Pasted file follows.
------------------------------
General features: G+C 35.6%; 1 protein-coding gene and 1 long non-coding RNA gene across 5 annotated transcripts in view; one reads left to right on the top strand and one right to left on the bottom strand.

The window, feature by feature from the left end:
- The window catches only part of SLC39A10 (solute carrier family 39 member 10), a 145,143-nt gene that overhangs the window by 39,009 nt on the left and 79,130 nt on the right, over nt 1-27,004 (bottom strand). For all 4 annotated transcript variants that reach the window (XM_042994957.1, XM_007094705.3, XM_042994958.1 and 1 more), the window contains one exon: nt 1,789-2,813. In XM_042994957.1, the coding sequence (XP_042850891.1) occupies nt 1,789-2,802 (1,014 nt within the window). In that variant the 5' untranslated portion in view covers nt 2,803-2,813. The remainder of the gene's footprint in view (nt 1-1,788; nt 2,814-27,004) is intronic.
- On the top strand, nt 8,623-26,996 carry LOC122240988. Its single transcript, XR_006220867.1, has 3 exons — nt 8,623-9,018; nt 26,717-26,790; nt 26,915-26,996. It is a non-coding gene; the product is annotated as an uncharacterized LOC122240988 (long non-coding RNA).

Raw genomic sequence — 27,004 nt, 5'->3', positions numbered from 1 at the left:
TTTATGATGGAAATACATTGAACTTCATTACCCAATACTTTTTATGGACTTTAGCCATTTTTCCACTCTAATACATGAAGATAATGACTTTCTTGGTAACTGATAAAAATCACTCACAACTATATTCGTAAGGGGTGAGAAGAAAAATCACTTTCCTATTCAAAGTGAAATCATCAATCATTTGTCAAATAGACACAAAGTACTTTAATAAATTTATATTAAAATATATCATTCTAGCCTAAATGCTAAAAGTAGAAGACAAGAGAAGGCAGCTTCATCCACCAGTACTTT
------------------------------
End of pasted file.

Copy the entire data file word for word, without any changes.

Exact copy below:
General features: G+C 35.6%; 1 protein-coding gene and 1 long non-coding RNA gene across 5 annotated transcripts in view; one reads left to right on the top strand and one right to left on the bottom strand.

The window, feature by feature from the left end:
- The window catches only part of SLC39A10 (solute carrier family 39 member 10), a 145,143-nt gene that overhangs the window by 39,009 nt on the left and 79,130 nt on the right, over nt 1-27,004 (bottom strand). For all 4 annotated transcript variants that reach the window (XM_042994957.1, XM_007094705.3, XM_042994958.1 and 1 more), the window contains one exon: nt 1,789-2,813. In XM_042994957.1, the coding sequence (XP_042850891.1) occupies nt 1,789-2,802 (1,014 nt within the window). In that variant the 5' untranslated portion in view covers nt 2,803-2,813. The remainder of the gene's footprint in view (nt 1-1,788; nt 2,814-27,004) is intronic.
- On the top strand, nt 8,623-26,996 carry LOC122240988. Its single transcript, XR_006220867.1, has 3 exons — nt 8,623-9,018; nt 26,717-26,790; nt 26,915-26,996. It is a non-coding gene; the product is annotated as an uncharacterized LOC122240988 (long non-coding RNA).

Raw genomic sequence — 27,004 nt, 5'->3', positions numbered from 1 at the left:
TTTATGATGGAAATACATTGAACTTCATTACCCAATACTTTTTATGGACTTTAGCCATTTTTCCACTCTAATACATGAAGATAATGACTTTCTTGGTAACTGATAAAAATCACTCACAACTATATTCGTAAGGGGTGAGAAGAAAAATCACTTTCCTATTCAAAGTGAAATCATCAATCATTTGTCAAATAGACACAAAGTACTTTAATAAATTTATATTAAAATATATCATTCTAGCCTAAATGCTAAAAGTAGAAGACAAGAGAAGGCAGCTTCATCCACCAGTACTTT